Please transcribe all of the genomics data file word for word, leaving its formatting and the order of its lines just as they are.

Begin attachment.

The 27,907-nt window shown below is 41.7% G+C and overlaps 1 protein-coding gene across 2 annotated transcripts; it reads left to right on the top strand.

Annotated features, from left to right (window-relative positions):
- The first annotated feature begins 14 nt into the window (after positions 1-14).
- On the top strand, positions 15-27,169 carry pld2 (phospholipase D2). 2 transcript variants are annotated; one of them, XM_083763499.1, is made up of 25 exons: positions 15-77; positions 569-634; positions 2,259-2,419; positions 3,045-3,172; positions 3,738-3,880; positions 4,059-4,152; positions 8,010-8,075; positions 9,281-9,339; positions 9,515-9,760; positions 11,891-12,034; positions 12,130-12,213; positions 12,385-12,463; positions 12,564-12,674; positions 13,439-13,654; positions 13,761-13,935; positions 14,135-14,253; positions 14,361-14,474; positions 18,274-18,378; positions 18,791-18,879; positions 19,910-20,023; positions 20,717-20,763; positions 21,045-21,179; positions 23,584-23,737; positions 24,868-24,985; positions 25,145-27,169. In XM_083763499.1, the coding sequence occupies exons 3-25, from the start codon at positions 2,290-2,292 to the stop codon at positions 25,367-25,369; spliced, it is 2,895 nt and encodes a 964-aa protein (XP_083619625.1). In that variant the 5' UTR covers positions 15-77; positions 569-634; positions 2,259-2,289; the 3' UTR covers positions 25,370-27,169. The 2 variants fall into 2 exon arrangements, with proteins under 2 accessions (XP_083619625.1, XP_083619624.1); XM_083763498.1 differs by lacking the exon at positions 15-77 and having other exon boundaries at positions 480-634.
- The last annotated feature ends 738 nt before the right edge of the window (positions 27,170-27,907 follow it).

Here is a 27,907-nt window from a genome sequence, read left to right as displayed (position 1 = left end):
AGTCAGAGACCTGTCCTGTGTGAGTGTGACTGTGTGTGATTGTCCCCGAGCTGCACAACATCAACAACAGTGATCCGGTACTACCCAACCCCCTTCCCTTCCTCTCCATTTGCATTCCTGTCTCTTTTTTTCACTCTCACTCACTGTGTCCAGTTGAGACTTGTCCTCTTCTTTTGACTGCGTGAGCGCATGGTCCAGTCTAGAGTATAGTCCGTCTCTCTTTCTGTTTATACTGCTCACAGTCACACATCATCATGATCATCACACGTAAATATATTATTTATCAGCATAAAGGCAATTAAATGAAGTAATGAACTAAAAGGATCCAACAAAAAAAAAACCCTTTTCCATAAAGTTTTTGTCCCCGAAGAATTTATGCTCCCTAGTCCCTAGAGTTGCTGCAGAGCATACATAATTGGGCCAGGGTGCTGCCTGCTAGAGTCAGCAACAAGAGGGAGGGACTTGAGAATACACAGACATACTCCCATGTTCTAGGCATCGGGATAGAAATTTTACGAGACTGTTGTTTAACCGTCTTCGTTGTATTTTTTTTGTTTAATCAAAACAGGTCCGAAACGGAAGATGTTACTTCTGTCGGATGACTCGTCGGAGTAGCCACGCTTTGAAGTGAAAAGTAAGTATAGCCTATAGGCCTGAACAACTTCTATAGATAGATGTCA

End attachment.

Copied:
The 27,907-nt window shown below is 41.7% G+C and overlaps 1 protein-coding gene across 2 annotated transcripts; it reads left to right on the top strand.

Annotated features, from left to right (window-relative positions):
- The first annotated feature begins 14 nt into the window (after positions 1-14).
- On the top strand, positions 15-27,169 carry pld2 (phospholipase D2). 2 transcript variants are annotated; one of them, XM_083763499.1, is made up of 25 exons: positions 15-77; positions 569-634; positions 2,259-2,419; positions 3,045-3,172; positions 3,738-3,880; positions 4,059-4,152; positions 8,010-8,075; positions 9,281-9,339; positions 9,515-9,760; positions 11,891-12,034; positions 12,130-12,213; positions 12,385-12,463; positions 12,564-12,674; positions 13,439-13,654; positions 13,761-13,935; positions 14,135-14,253; positions 14,361-14,474; positions 18,274-18,378; positions 18,791-18,879; positions 19,910-20,023; positions 20,717-20,763; positions 21,045-21,179; positions 23,584-23,737; positions 24,868-24,985; positions 25,145-27,169. In XM_083763499.1, the coding sequence occupies exons 3-25, from the start codon at positions 2,290-2,292 to the stop codon at positions 25,367-25,369; spliced, it is 2,895 nt and encodes a 964-aa protein (XP_083619625.1). In that variant the 5' UTR covers positions 15-77; positions 569-634; positions 2,259-2,289; the 3' UTR covers positions 25,370-27,169. The 2 variants fall into 2 exon arrangements, with proteins under 2 accessions (XP_083619625.1, XP_083619624.1); XM_083763498.1 differs by lacking the exon at positions 15-77 and having other exon boundaries at positions 480-634.
- The last annotated feature ends 738 nt before the right edge of the window (positions 27,170-27,907 follow it).

Here is a 27,907-nt window from a genome sequence, read left to right as displayed (position 1 = left end):
AGTCAGAGACCTGTCCTGTGTGAGTGTGACTGTGTGTGATTGTCCCCGAGCTGCACAACATCAACAACAGTGATCCGGTACTACCCAACCCCCTTCCCTTCCTCTCCATTTGCATTCCTGTCTCTTTTTTTCACTCTCACTCACTGTGTCCAGTTGAGACTTGTCCTCTTCTTTTGACTGCGTGAGCGCATGGTCCAGTCTAGAGTATAGTCCGTCTCTCTTTCTGTTTATACTGCTCACAGTCACACATCATCATGATCATCACACGTAAATATATTATTTATCAGCATAAAGGCAATTAAATGAAGTAATGAACTAAAAGGATCCAACAAAAAAAAAACCCTTTTCCATAAAGTTTTTGTCCCCGAAGAATTTATGCTCCCTAGTCCCTAGAGTTGCTGCAGAGCATACATAATTGGGCCAGGGTGCTGCCTGCTAGAGTCAGCAACAAGAGGGAGGGACTTGAGAATACACAGACATACTCCCATGTTCTAGGCATCGGGATAGAAATTTTACGAGACTGTTGTTTAACCGTCTTCGTTGTATTTTTTTTGTTTAATCAAAACAGGTCCGAAACGGAAGATGTTACTTCTGTCGGATGACTCGTCGGAGTAGCCACGCTTTGAAGTGAAAAGTAAGTATAGCCTATAGGCCTGAACAACTTCTATAGATAGATGTCA